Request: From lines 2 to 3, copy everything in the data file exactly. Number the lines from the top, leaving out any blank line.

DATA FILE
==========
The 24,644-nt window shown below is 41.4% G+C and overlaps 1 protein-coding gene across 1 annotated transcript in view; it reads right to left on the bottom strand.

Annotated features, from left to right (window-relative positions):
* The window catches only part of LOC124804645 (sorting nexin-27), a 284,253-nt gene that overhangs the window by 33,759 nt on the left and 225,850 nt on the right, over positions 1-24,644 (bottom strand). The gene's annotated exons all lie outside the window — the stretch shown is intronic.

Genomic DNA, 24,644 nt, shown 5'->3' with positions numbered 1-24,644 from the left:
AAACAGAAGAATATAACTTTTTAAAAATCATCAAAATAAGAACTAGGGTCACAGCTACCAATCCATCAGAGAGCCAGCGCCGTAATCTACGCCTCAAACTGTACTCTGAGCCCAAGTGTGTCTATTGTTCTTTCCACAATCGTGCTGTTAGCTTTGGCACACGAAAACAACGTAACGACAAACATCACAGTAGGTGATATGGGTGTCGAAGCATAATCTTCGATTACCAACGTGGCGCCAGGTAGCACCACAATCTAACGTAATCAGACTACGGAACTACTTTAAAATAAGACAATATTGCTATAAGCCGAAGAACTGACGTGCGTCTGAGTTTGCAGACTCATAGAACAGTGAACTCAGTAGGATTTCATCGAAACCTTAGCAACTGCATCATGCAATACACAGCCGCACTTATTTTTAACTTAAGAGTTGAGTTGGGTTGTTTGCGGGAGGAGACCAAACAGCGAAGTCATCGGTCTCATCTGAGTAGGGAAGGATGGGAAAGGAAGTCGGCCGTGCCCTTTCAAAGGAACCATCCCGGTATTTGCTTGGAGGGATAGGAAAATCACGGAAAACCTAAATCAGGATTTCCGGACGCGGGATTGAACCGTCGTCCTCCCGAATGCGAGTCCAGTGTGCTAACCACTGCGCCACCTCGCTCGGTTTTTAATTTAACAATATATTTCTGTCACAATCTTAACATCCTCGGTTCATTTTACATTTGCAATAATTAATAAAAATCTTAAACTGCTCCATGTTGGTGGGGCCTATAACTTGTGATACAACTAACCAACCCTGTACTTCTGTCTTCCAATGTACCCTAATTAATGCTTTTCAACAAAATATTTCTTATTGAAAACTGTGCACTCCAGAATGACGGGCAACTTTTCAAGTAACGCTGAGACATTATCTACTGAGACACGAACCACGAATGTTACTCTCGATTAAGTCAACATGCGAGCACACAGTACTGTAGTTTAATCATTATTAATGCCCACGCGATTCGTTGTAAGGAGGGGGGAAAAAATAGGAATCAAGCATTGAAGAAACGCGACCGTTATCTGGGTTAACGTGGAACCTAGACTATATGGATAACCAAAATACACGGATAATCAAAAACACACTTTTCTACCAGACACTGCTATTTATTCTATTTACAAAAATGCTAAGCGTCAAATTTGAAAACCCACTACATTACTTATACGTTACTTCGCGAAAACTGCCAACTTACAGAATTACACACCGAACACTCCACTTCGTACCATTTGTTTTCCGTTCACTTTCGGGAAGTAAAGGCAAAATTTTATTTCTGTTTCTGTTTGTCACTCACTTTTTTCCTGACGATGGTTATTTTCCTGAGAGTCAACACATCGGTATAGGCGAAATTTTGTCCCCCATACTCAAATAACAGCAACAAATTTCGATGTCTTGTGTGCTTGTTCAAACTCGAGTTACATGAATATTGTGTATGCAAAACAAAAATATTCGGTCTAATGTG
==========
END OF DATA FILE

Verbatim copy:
Annotated features, from left to right (window-relative positions):
* The window catches only part of LOC124804645 (sorting nexin-27), a 284,253-nt gene that overhangs the window by 33,759 nt on the left and 225,850 nt on the right, over positions 1-24,644 (bottom strand). The gene's annotated exons all lie outside the window — the stretch shown is intronic.